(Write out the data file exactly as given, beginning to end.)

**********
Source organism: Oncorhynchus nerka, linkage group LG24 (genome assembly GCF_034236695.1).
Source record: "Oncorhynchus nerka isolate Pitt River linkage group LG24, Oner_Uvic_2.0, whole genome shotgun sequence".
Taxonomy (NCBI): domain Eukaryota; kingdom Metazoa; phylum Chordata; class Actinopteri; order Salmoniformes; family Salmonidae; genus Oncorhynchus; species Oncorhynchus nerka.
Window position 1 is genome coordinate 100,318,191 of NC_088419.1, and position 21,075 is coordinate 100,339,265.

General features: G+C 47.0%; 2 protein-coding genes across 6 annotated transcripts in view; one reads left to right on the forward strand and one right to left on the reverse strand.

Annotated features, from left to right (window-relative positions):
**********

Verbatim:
Source organism: Oncorhynchus nerka, linkage group LG24 (genome assembly GCF_034236695.1).
Source record: "Oncorhynchus nerka isolate Pitt River linkage group LG24, Oner_Uvic_2.0, whole genome shotgun sequence".
Taxonomy (NCBI): domain Eukaryota; kingdom Metazoa; phylum Chordata; class Actinopteri; order Salmoniformes; family Salmonidae; genus Oncorhynchus; species Oncorhynchus nerka.
Window position 1 is genome coordinate 100,318,191 of NC_088419.1, and position 21,075 is coordinate 100,339,265.

General features: G+C 47.0%; 2 protein-coding genes across 6 annotated transcripts in view; one reads left to right on the forward strand and one right to left on the reverse strand.

Annotated features, from left to right (window-relative positions):